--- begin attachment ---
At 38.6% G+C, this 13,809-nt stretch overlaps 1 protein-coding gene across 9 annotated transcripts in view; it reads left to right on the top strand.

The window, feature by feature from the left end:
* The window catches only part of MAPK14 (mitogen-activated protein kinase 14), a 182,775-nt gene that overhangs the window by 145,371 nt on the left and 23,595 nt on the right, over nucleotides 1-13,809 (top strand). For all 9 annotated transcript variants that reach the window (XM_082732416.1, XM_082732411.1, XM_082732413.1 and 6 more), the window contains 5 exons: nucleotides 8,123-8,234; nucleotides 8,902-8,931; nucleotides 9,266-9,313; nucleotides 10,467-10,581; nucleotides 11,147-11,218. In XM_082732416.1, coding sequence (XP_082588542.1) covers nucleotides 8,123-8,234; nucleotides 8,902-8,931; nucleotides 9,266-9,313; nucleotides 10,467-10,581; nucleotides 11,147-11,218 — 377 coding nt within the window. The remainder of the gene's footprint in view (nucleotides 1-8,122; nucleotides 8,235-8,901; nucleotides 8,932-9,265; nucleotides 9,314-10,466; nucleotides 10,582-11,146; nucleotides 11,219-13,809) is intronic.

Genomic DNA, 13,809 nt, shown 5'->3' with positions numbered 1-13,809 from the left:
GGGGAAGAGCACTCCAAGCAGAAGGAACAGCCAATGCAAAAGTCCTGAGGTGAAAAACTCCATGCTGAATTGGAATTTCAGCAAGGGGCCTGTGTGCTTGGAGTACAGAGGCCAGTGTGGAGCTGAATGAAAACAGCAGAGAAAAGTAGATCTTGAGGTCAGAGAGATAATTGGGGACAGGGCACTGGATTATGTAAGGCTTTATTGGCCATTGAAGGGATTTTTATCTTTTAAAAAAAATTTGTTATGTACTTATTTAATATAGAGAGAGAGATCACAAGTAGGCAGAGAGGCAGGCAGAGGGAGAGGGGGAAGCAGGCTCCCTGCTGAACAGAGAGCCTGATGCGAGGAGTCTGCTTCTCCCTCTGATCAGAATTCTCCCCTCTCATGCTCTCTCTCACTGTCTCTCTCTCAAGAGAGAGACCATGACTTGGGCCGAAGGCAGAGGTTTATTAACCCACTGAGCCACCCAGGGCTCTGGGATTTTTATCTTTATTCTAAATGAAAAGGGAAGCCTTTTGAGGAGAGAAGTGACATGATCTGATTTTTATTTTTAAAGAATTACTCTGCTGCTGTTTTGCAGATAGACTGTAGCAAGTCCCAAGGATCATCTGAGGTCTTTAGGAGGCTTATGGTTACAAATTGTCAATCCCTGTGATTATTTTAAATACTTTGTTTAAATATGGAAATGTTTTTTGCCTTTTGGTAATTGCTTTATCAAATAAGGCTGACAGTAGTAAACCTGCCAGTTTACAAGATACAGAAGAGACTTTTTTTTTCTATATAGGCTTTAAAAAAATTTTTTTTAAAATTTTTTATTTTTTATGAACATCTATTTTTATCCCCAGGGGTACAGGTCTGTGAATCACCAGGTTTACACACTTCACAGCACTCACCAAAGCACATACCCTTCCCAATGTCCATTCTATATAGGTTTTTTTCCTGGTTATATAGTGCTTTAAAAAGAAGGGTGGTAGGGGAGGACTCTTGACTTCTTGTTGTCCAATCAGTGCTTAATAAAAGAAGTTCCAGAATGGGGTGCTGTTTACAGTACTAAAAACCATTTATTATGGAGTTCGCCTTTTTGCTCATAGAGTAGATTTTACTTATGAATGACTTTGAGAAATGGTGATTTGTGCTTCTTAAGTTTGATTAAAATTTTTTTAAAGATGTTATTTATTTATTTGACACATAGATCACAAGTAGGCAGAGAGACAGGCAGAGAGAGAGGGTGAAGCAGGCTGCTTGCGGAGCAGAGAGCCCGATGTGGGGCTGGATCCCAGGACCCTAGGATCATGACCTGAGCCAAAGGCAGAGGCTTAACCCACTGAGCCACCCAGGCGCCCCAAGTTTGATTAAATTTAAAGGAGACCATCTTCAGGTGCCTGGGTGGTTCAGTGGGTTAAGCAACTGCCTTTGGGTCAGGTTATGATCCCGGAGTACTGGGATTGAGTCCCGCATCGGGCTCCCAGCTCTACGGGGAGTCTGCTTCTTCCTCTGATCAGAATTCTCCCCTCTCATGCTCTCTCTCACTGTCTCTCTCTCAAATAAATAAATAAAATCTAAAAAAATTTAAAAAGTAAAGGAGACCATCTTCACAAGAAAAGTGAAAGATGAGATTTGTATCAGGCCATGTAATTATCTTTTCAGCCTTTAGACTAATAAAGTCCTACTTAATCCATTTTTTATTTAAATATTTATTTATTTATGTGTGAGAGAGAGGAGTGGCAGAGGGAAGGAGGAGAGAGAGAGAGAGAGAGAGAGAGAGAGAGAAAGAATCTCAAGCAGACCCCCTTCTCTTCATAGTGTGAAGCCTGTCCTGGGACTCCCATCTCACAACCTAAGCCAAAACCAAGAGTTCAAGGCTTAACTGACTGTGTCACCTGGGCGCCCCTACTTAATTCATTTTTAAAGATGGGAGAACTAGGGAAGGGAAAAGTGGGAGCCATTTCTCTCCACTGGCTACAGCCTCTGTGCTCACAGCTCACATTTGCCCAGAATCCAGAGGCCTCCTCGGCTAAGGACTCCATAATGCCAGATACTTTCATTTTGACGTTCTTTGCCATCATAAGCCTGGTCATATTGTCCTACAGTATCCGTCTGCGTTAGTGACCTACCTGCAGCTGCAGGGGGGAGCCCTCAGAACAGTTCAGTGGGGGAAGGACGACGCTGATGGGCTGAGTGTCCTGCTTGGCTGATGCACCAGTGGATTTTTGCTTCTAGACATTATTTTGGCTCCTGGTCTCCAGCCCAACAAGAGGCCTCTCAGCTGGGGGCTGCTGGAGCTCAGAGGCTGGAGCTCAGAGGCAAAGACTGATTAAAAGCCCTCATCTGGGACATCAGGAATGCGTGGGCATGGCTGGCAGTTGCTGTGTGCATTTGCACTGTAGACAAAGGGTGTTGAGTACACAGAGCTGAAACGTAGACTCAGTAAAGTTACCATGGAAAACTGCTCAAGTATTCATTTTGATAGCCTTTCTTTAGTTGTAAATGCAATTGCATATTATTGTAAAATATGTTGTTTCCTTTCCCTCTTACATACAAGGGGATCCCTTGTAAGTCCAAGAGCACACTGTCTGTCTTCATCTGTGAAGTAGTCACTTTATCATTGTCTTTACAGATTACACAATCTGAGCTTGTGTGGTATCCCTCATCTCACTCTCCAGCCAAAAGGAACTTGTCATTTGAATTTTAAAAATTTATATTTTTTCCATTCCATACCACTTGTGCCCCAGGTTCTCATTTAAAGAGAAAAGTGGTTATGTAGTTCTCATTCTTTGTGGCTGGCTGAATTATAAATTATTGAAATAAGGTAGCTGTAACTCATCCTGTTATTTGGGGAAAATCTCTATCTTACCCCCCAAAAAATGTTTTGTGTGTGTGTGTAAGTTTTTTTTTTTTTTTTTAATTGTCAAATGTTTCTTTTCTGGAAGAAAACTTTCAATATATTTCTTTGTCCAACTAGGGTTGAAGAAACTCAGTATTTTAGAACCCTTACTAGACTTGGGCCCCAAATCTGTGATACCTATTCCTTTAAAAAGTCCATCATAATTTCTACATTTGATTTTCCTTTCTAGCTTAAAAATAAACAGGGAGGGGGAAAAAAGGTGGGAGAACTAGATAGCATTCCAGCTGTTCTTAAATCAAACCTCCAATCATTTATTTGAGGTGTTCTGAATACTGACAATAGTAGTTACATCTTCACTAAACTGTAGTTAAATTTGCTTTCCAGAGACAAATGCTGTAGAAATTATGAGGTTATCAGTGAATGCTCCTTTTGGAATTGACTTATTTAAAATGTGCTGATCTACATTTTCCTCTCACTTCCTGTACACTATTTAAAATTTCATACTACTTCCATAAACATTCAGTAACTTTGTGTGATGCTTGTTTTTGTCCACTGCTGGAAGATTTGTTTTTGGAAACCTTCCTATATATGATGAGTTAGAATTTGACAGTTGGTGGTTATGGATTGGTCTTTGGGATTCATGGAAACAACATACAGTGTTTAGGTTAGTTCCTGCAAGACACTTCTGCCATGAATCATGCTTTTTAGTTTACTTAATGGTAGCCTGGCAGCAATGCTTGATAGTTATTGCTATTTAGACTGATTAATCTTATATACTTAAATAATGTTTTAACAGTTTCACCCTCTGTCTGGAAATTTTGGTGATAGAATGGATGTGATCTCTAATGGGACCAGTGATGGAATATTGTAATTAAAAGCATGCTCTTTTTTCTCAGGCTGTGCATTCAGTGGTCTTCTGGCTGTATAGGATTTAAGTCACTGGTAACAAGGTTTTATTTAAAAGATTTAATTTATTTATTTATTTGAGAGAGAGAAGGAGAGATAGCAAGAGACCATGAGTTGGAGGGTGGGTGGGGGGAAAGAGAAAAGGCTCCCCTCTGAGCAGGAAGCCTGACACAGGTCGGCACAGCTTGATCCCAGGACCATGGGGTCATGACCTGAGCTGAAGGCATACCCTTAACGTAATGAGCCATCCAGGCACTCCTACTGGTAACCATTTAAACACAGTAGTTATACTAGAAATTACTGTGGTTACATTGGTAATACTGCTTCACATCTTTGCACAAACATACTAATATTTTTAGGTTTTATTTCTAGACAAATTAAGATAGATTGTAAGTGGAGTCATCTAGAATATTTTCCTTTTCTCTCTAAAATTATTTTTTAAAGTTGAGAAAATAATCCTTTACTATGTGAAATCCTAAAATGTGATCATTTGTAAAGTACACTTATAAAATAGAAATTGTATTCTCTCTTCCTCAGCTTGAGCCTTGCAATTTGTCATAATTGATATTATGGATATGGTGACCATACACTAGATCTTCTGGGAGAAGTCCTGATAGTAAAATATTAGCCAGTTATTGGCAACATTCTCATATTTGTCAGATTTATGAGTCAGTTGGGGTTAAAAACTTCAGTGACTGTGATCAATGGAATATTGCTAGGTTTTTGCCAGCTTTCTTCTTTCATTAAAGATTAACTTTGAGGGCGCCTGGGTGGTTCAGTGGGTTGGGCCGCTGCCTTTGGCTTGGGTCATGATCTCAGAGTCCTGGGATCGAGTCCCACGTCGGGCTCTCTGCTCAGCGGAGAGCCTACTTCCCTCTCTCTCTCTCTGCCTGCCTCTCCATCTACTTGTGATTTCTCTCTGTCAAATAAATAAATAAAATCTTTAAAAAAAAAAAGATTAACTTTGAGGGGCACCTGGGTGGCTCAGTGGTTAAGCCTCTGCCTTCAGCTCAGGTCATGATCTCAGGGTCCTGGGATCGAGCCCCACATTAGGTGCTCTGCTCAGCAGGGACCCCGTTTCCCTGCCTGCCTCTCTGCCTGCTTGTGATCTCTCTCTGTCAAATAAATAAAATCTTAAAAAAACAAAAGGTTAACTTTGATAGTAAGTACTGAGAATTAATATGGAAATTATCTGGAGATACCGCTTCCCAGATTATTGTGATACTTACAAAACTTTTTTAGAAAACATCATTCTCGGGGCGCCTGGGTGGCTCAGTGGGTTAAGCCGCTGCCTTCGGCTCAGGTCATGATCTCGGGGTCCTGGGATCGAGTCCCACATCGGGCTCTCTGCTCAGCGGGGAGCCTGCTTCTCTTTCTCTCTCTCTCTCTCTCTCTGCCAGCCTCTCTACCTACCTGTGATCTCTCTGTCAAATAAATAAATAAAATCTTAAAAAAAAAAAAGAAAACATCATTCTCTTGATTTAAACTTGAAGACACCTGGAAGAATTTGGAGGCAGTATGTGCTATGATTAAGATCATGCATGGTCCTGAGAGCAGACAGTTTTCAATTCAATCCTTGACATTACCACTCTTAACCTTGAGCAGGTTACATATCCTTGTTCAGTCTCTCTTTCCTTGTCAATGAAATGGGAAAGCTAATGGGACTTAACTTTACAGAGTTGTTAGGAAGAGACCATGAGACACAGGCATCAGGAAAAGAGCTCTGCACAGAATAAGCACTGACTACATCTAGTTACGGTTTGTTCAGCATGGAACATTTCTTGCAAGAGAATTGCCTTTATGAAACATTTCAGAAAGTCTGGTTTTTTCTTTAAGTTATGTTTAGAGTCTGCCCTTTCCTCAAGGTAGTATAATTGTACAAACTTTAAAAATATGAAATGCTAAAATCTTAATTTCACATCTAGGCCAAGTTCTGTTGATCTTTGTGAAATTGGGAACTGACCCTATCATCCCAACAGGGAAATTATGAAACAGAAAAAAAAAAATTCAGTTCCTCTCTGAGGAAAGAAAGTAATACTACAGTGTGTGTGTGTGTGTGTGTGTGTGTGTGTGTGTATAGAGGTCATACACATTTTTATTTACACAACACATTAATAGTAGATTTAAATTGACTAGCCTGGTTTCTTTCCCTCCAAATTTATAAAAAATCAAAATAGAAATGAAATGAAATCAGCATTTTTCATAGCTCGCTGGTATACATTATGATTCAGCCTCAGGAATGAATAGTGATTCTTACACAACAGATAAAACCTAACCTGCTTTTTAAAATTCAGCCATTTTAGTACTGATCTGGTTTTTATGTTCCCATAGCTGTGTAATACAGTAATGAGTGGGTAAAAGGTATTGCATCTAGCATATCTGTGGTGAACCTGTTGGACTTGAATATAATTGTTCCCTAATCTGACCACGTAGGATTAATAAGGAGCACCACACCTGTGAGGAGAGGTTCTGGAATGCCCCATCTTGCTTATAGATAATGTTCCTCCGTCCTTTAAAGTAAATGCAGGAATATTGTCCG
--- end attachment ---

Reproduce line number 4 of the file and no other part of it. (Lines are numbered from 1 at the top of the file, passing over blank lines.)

Genomic DNA, 13,809 nt, shown 5'->3' with positions numbered 1-13,809 from the left: